At the same time the middle-class that supported Zarif realized that Iran had done nothing to push the nuclear talks into a deadlock. Other factors played a role in this gradual convergence too. The decline in the grandeur of Turkey, which depicted itself as an example of modern Islamism for years and a duplicate of Iran’s Islamic society, helped expedite the convergence in the country.

Turkey’s policy to help ISIL and its hypocritical indifference to the massacre of the Kurdish minority in Iraq and Syria at the hands of ISIL, coupled with its deadly crackdown on Kurds which left 33 people dead, revealed the unseen angle of Turkey’s Islamic liberal democracy in the court of public opinion in Iran.

This gradual, mild convergence has not remained hidden to others. There are still some media outlets overseas that put the slightest display of divergence in an ideological light and play up differences.

There are some quick-tempered radicals who pay no heed to the convergence that has formed in the country and to the critical stage the region is going through. They insist, with their trademark inconsiderateness, on ideological differences and describe any civil action as a conspiracy. Their reaction to the likely reasons behind what happened in Isfahan [a recent spate of acid attacks on women in this central city] was one such example. It was similar to their reaction last year to what was probably a mistake on the part of a famous elegist.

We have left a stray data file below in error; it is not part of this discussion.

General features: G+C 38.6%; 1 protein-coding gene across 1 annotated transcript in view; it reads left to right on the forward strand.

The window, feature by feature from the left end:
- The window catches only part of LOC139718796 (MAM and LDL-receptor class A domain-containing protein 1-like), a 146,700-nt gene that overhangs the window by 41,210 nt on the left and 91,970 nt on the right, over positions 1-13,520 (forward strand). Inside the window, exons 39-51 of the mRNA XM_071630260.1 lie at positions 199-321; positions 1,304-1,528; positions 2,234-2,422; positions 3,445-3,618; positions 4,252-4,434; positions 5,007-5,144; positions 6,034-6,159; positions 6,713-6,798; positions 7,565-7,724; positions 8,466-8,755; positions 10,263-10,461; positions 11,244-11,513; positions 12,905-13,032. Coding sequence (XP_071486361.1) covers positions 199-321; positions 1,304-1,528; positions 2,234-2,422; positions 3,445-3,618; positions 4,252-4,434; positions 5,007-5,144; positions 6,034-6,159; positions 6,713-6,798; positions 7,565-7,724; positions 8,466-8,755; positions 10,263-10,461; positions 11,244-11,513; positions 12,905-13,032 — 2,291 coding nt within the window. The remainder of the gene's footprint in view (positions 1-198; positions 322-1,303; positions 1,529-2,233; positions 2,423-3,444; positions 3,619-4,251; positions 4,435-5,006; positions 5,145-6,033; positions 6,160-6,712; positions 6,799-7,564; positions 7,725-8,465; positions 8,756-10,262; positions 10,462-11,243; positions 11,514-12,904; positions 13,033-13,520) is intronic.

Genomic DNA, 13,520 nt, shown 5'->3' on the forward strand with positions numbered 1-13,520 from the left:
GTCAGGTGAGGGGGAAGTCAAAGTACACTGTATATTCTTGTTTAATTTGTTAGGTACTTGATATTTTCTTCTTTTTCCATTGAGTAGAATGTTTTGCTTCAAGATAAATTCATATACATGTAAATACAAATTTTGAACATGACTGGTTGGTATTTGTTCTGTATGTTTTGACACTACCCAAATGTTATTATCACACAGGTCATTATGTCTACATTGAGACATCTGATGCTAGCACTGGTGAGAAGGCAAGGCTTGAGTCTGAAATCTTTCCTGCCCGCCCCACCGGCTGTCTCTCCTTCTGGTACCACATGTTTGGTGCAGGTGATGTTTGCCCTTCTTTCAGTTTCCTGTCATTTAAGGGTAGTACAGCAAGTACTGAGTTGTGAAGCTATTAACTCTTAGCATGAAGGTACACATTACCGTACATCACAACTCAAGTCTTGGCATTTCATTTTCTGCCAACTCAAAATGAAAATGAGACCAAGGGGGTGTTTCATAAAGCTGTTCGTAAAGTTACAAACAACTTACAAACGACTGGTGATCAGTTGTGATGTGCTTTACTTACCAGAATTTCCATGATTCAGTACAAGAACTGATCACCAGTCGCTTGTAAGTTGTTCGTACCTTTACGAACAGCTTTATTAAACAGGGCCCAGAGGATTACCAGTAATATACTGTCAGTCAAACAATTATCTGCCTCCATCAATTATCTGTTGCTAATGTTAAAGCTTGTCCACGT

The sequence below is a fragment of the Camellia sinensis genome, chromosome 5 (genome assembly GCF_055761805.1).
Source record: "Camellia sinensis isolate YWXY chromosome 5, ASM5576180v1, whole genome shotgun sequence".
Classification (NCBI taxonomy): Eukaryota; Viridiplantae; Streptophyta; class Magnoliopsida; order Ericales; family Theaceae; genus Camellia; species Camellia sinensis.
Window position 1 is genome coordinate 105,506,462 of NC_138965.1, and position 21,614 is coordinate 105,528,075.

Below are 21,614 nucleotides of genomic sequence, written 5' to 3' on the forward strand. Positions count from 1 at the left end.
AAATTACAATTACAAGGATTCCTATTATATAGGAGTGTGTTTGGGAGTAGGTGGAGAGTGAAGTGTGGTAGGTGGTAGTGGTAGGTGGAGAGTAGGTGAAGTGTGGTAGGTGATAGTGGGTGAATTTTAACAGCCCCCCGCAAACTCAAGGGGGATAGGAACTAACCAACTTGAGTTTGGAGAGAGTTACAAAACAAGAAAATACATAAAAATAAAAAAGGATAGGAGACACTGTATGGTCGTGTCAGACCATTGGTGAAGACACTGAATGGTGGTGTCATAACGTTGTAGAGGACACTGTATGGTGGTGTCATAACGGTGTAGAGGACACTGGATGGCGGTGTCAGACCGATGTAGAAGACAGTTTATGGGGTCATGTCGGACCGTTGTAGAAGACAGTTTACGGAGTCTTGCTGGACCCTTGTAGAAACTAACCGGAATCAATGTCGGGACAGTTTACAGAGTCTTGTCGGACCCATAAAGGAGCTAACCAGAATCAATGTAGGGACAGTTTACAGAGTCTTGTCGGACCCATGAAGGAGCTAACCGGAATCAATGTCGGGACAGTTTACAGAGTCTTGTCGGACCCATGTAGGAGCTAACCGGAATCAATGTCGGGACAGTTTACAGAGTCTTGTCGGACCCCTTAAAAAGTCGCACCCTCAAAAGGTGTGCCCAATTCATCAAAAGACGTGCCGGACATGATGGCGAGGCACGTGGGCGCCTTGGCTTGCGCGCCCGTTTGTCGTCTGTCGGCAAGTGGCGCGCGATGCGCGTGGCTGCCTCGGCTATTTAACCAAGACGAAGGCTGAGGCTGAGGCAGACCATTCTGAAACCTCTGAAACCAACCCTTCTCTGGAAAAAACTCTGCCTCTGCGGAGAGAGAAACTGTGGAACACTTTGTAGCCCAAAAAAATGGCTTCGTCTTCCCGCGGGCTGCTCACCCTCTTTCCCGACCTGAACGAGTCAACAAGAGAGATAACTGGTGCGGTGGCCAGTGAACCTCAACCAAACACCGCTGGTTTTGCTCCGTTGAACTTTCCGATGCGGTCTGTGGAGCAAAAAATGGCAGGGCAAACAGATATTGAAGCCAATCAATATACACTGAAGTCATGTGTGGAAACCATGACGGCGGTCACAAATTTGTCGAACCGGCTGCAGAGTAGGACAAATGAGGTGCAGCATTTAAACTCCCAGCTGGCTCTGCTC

Developments overseas and the competence of our representatives on various fronts should be credited for convergence in our society and the unprecedented accumulation of social capital at home. Still, some foreign media and some at home are resorting to differences to beat the drum of division.

Back to the protagonists of our story: At a time when the region is witnessing bloodletting and war, these two men enjoy unprecedented popular support. On diplomatic and military fronts, these two individuals are representing the dreams of millions of Iranians to make the world a better place.